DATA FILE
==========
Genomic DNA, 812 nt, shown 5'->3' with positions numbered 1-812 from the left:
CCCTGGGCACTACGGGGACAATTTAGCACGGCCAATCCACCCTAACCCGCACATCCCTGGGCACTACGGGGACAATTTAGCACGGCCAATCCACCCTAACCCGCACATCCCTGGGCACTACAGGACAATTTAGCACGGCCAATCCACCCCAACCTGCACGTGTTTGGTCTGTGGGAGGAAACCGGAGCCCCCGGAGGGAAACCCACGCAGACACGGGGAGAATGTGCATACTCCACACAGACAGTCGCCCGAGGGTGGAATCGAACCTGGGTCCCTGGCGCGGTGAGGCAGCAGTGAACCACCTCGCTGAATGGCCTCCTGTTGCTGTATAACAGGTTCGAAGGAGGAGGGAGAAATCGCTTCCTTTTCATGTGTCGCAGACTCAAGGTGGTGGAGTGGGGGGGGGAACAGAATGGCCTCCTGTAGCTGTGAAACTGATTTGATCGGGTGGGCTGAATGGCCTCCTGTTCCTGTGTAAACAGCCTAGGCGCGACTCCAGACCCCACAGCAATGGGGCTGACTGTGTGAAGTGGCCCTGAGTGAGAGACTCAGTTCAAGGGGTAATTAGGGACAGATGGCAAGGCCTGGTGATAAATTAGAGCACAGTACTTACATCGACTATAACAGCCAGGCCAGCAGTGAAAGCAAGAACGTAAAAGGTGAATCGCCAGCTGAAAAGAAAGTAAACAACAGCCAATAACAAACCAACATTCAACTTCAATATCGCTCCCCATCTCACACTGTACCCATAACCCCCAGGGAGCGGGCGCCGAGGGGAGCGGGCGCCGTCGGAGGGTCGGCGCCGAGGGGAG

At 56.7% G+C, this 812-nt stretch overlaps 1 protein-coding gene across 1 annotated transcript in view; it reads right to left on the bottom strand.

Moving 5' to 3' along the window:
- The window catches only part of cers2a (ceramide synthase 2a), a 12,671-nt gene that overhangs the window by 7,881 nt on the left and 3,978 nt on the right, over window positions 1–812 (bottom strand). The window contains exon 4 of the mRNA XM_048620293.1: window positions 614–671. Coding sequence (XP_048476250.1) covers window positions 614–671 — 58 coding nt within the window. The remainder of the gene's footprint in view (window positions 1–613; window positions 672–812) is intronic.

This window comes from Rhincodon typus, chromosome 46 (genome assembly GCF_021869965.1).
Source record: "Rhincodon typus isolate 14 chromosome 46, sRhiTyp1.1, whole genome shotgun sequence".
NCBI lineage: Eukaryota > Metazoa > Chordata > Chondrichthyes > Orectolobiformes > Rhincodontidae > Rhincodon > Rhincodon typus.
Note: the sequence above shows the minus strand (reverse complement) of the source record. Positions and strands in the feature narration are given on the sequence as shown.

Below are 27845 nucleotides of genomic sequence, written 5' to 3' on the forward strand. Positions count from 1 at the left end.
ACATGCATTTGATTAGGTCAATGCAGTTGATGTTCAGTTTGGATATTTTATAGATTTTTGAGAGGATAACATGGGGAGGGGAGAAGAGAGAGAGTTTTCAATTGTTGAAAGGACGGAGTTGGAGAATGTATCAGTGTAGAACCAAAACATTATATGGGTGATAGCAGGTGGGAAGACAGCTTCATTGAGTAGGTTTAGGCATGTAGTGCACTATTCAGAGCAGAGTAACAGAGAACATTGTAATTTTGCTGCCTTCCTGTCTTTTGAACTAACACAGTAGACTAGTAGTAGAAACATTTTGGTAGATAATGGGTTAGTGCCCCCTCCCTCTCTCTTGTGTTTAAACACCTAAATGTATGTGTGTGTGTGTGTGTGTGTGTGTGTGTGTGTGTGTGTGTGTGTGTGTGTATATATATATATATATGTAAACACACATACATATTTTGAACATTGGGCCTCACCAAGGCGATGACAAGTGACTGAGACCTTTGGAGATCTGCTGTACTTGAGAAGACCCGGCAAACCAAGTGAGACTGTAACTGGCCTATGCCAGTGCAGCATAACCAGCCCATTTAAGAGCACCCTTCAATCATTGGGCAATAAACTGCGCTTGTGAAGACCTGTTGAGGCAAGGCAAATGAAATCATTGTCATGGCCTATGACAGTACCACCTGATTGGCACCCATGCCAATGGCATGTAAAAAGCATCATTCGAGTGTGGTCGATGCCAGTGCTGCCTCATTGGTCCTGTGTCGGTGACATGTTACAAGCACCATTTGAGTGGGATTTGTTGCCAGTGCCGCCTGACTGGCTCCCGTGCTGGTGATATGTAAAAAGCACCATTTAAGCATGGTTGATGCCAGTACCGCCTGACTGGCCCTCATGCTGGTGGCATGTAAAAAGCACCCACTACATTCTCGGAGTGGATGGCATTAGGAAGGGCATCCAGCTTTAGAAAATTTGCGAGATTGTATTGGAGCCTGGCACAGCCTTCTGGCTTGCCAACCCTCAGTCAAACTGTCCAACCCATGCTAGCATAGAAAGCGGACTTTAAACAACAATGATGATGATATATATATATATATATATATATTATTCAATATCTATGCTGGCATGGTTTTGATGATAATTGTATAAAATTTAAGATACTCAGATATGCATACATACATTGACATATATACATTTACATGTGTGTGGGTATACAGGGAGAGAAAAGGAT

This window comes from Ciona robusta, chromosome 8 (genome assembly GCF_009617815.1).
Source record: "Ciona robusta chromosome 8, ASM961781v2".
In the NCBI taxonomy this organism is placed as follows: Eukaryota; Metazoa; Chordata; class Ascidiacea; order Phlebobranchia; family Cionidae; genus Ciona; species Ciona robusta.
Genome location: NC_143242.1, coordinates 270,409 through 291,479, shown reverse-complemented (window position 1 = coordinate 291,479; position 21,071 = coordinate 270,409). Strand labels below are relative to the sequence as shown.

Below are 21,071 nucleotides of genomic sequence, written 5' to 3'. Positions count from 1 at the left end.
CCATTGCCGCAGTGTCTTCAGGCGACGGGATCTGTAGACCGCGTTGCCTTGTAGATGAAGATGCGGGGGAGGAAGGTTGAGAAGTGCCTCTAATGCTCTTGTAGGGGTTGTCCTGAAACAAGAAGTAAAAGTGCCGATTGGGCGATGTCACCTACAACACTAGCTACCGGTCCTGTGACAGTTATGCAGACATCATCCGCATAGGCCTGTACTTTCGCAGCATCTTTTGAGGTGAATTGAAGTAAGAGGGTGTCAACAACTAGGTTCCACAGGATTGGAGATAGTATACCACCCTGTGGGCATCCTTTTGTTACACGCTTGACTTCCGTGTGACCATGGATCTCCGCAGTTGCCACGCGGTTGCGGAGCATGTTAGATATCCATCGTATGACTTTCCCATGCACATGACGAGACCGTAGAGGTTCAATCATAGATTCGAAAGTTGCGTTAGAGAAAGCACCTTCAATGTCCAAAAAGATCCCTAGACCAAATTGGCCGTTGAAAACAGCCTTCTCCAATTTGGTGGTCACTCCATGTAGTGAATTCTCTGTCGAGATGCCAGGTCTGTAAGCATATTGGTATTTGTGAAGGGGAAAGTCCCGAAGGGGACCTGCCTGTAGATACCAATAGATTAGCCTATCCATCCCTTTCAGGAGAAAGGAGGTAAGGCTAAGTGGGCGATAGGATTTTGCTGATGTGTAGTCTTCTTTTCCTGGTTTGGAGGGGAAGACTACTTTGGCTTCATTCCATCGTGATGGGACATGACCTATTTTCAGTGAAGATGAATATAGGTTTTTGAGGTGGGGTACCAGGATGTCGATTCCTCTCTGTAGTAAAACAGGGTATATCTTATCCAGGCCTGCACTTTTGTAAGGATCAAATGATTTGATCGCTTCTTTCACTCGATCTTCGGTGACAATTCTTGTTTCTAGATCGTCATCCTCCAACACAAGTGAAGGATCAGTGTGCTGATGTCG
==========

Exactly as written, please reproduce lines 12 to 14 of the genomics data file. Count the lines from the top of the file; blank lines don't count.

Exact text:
This window comes from Ciona robusta, chromosome 8 (genome assembly GCF_009617815.1).
Source record: "Ciona robusta chromosome 8, ASM961781v2".
In the NCBI taxonomy this organism is placed as follows: Eukaryota; Metazoa; Chordata; class Ascidiacea; order Phlebobranchia; family Cionidae; genus Ciona; species Ciona robusta.